• Chiefs offensive right tackle
Winston is absolutely right, of course. No matter how badly Cassel has played this season -- and he had another fumble lost and two more interceptions on Sunday -- it's classless of anyone to boo an injured player. I'm sure not all Chiefs fans booed, but enough of them did that it made the moment difficult for players like Winston to stomach.
Is it surprising that things went down that way? Of course not. Chiefs fans are supremely frustrated by years of losing, and fans want what fans want: A winning team. But there are lines that can't be crossed, and Sunday in Kansas City a big bold one got jumped by quite a few people.
• Remember when Baltimore's defense was one of the best in the business when it came to stopping the run? Those days seem long gone. The Chiefs shredded the Ravens for 214 yards on a whopping 50 carries (4.3 per rush), with Jammal Charles producing a game-high 140 of those on 30 attempts.
Couldn't have anything to do with that new, lighter and faster Ray Lewis we've heard so much about this year, could it? It was feared that Baltimore's Hall of Fame-bound middle linebacker might suffer some on run defense this year in the attempt to get more athletic in pass coverage, and perhaps those concerns were accurate.
• Week 5 was an ugly one all around the league for quarterbacks, and it started Thursday night when Arizona's Kevin Kolb was sacked a ghastly nine times (and 17 in the past two games) in the Cardinals' 17-3 loss at St. Louis. Kolb took a brutal beating in the game, and kept getting up, putting the lie to Tommy Kelly's silly comments after a Raiders-Cardinals preseason game, when Kelly called Kolb "skittish" and "scared." The Rams' Sam Bradford somehow wound up on the winning end of the Thursday night game, despite completing just 7 of 21 passes for 141 yards.
Mix in Michael Vick's continued turnover issues, Cassel melting down again in Kansas City -- and then getting knocked out of the game by a crushing hit by the Ravens -- Joe Flacco's so-so numbers for Baltimore, Griffin's concussion and Cam Newton's woes at home against Seattle, and it wasn't a great week to watch the passing games in the NFL.
• So much for the more turnover-conscious Vick. His new and improved ball-protection efforts lasted one week.
I'm not sure what else Philadelphia can do at this point about Vick's sloppy ball-handling. He has gotten better on the interception front, but five fumbles lost in five games is simply unacceptable. Vick's fumble at the 1-yard line in the first half essentially made the difference in Sunday's game, and his turnover trend has now been the weakness in his game that has dominated the past two seasons in Philadelphia.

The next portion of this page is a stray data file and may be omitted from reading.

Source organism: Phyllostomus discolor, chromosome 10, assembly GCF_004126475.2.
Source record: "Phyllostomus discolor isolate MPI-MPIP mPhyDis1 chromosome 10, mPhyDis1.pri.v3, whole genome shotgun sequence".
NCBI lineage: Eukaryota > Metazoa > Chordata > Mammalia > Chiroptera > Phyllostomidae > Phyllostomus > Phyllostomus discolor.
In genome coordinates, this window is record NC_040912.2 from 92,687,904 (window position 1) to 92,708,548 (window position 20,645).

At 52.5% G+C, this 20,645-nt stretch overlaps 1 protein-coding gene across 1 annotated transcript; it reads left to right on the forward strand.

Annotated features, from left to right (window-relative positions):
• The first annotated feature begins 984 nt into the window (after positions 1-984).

• Speaking of storylines that are getting so repetitive, Steelers safety
• I know he's a rookie, but shouldn't the 28-year-old, been-around-the-block Brandon Weeden know by now that you can't catch your own deflected pass and then throw another pass? The Browns quarterback apparently just learned that rule on Sunday, the hard way, losing what he thought was a touchdown pass because you can't throw two passes on the same play.
• Billy Cundiff, we hardly knew ye. The Redskins have to be thinking kicker tryout this week after Cundiff missed a 31-yard field goal in the first half in the loss to Atlanta, his fourth miss in five attempts in the past two weeks. Cundiff has missed five field goals this season, more than any kicker in the league.
And to think Cundiff was in a legitimate competition with thunder-footed rookie kicker Justin Tucker in Baltimore at one point this summer, with many pundits favoring him in that battle. Good thing the Ravens didn't tricked in to trusting Cundiff again this season.
• Not to slight Victor Cruz and his three-touchdown afternoon against Cleveland, but the Giants resurgent running game was the star of the game on Sunday. If New York can run like that when it needs to in the season's final three months, the rest of the NFC East might be in trouble.
Giants running back Ahmad Bradshaw broke loose for a career-best 200 yards rushing on 30 carries in New York's 41-27 win, after Bradshaw entered the game with a paltry 133 yards so far this season. New York ran for 243 yards on 34 carries overall (7.1 average) and even got a 40-yard David Wilson game-icing touchdown burst from their first-round pick.
Give credit to New York for this win, because the Giants were in an early 14-0 hole, but never panicked. And Tom Coughlin's team had to get to 3-2 in facing the Browns, because the schedule is about to get serious. In their last 11 games, the Giants play either division opponents or teams that made the playoffs in 2011.
• I haven't had the Bengals ranked as highly in our SI.com NFL power rankings as some other rankers, or the Dolphins ranked as low as others, and I think Sunday's result bears out why. Miami beat the Bengals 17-13 at Paul Brown Stadium, and that showed me something given the Dolphins had lost two straight games in overtime. Miami is better and more competitive than its 2-3 record would indicate, and the Bengals falling to 3-2 convinces me that they weren't as good as their 3-1 start sounded.